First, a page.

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Clinical Investigations: SLEEP AND BREATHING |

Effect of Ipratropium Bromide Treatment on Oxygen Saturation and Sleep Quality in COPD*

Richard J. Martin, MD, FCCP; Becki L. Bucher Bartelson, PhD; Philip Smith, MD; David W. Hudgel, MD, FCCP; David Lewis, MD, FCCP; Gerhardt Pohl, PhD; Paul Koker, MS; Joseph F. Souhrada, MD, PhD
Author and Funding Information

*From the National Jewish Medical and Research Center (Drs. Martin and Bartelson), Denver, CO; Johns Hopkins Asthma and Allergy Center (Dr. Smith), Baltimore, MD; MetroHealth Medical Center (Dr. Hudgel), Cleveland, OH; Harbor UCLA Medical Center (Dr. Lewis), Torrance, CA; and Boehringer Ingelheim Pharmaceuticals Inc (Drs. Pohl and Souhrada and Mr. Koker), Ridgefield, CT. Supported by a grant from Boehringer Ingelheim Pharmaceuticals Inc, Ridgefield, CT.

Correspondence to: Richard J. Martin, MD, FCCP, National Jewish Medical and Research Center, 1400 Jackson St, Denver, CO 80206; e-mail: martinr@njc.org



Chest. 1999;115(5):1338-1345. doi:10.1378/chest.115.5.1338
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Study objectives: Patients with COPD are at risk of experiencing a deterioration in arterial oxygen saturation (Sao2) during sleep, which is generally most pronounced during rapid eye movement (REM) sleep. Increased cholinergic tone has been suggested as a contributing factor to this decrease in Sao2. Therefore, we investigated whether 4-week treatment with ipratropium bromide inhalation solution 0.02% (qid) could improve sleep characteristics in COPD.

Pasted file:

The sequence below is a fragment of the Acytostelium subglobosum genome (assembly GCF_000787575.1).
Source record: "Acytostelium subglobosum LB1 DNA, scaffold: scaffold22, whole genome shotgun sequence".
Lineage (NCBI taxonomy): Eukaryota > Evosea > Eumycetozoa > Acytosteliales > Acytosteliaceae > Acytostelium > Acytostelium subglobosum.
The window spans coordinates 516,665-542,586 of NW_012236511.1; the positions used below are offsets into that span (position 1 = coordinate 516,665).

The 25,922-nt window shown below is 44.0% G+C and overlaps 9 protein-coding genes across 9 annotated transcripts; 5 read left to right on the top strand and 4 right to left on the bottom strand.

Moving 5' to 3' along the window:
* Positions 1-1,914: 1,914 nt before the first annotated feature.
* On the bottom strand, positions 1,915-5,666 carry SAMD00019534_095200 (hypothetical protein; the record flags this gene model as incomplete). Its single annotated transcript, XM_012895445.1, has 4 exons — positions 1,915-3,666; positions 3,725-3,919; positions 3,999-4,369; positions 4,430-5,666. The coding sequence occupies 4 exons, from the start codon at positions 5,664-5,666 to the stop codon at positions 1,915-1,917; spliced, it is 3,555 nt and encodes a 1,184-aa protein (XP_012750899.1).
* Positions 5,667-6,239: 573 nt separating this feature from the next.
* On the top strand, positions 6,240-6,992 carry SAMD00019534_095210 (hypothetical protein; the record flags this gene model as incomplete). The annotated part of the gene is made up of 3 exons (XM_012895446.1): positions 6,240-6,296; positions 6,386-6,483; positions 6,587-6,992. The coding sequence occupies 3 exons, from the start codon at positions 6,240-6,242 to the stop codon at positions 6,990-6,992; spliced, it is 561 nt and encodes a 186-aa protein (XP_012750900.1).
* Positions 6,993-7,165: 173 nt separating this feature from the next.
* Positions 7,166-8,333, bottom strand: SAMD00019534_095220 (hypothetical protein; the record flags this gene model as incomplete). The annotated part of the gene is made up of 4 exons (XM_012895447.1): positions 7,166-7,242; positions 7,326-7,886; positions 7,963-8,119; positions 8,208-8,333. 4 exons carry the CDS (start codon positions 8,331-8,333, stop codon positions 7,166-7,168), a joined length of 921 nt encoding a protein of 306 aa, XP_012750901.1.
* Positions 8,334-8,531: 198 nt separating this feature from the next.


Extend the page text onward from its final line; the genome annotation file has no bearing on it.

Design: Randomized, placebo-controlled, double-blind, two-arm parallel study of 4 weeks of treatment with ipratropium bromide solution or placebo.

Setting: Multicenter investigation.

Patients: Thirty-six patients with moderate-to-severe COPD (FEV1 < 65% of predicted).

Measurements and results: Evaluation included polysomnographic, pulmonary function, and subjective quality of sleep (visual analog scale [VAS]) assessments. It was found that 4 week of treatment with ipratropium bromide solution in patients with COPD led to the following: (1) a significant (p = 0.05) improvement in mean nocturnal Sao2 with the more severe the nocturnal desaturation, the greater the improvement in Sao2; (2) significant (p = 0.03) improvement in perceived sleep quality (VAS: 5.5 ± 0.5 after placebo; 7.2 ± 0.5 after ipratropium); (3) a significant (p = 0.05) increase in REM sleep time (48.6 ± 6.3 min after placebo; 66.5 ± 6.4 min after ipratropium) with no effect on other sleep stages or total sleep time; and (4) a significant (p = 0.01) increase in pre-sleep FVC and flow rate at 50% of the vital capacity.

Conclusions: These findings demonstrate that ipratropium bromide therapy can improve sleep Sao2 as well as sleep quality in patients with moderate-to-severe COPD.

Abbreviations: ANCOVA = analysis of covariance; IB = ipratropium bromide; REM = rapid eye movement; Sao2 = arterial oxygen saturation; TST = total sleep time; VAS = visual analog scale

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